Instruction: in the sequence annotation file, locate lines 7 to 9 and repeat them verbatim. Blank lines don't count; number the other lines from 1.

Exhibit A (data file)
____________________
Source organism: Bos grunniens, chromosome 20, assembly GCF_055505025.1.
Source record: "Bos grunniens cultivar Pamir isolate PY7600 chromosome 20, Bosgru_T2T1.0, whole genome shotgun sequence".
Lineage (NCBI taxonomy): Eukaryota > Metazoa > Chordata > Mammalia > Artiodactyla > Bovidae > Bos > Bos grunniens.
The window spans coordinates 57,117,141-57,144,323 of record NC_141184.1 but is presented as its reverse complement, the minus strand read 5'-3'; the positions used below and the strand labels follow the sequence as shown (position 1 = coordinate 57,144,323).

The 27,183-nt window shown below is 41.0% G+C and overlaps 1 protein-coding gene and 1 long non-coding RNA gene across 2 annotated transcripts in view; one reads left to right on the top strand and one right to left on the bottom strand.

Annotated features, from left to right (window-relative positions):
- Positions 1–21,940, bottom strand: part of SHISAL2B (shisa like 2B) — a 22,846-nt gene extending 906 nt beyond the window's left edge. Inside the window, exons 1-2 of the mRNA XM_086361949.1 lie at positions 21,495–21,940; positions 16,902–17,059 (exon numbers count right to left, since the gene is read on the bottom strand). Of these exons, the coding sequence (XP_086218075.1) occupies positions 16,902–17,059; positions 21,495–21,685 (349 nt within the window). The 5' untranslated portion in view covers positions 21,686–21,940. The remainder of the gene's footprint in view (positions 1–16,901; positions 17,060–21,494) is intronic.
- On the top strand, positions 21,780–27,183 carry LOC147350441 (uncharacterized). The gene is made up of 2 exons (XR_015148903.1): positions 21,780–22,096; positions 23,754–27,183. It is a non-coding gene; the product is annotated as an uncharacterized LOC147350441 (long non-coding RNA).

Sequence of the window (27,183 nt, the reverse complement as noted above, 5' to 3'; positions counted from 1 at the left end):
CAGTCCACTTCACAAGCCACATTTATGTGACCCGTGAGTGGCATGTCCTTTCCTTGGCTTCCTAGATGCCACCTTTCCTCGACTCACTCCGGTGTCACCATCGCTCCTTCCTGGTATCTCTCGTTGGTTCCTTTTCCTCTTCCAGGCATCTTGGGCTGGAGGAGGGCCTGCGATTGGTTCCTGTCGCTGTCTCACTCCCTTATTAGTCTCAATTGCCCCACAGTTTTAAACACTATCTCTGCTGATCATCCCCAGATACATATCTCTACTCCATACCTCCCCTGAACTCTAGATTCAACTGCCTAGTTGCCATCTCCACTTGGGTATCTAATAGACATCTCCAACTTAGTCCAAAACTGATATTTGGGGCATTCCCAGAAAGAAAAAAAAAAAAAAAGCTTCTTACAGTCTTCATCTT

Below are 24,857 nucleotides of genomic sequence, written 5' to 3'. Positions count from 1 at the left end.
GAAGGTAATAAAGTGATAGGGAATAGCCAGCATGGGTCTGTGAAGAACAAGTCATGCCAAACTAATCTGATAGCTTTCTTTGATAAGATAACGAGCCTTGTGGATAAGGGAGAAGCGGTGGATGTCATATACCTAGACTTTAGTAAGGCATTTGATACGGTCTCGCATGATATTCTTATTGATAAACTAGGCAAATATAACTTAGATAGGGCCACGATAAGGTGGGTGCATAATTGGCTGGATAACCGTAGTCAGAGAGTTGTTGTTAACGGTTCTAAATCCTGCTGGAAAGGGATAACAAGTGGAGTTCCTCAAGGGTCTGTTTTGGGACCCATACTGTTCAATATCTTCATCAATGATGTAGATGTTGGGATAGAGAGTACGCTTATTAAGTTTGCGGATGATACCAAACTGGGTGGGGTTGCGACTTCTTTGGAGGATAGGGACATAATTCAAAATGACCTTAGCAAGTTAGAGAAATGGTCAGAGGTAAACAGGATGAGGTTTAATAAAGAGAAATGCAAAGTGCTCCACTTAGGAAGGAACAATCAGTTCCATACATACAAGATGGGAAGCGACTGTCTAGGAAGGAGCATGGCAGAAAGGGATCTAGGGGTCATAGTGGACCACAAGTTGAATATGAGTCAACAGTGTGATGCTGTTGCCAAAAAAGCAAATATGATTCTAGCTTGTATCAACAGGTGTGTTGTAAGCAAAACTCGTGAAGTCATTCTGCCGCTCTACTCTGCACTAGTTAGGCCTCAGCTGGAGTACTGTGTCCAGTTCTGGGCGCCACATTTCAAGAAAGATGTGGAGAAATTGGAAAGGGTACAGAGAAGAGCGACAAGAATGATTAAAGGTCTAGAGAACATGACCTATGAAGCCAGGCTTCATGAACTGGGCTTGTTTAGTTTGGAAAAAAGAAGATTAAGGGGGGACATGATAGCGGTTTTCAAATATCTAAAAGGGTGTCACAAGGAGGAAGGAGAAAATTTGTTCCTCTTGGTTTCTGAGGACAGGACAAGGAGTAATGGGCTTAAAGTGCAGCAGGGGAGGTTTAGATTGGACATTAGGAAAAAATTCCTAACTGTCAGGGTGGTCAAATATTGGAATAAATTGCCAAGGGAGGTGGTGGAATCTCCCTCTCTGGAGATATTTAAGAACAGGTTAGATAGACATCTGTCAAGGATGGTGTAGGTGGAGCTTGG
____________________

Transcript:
- Positions 1–21,940, bottom strand: part of SHISAL2B (shisa like 2B) — a 22,846-nt gene extending 906 nt beyond the window's left edge. Inside the window, exons 1-2 of the mRNA XM_086361949.1 lie at positions 21,495–21,940; positions 16,902–17,059 (exon numbers count right to left, since the gene is read on the bottom strand). Of these exons, the coding sequence (XP_086218075.1) occupies positions 16,902–17,059; positions 21,495–21,685 (349 nt within the window). The 5' untranslated portion in view covers positions 21,686–21,940. The remainder of the gene's footprint in view (positions 1–16,901; positions 17,060–21,494) is intronic.
- On the top strand, positions 21,780–27,183 carry LOC147350441 (uncharacterized). The gene is made up of 2 exons (XR_015148903.1): positions 21,780–22,096; positions 23,754–27,183. It is a non-coding gene; the product is annotated as an uncharacterized LOC147350441 (long non-coding RNA).

Sequence of the window (27,183 nt, the reverse complement as noted above, 5' to 3'; positions counted from 1 at the left end):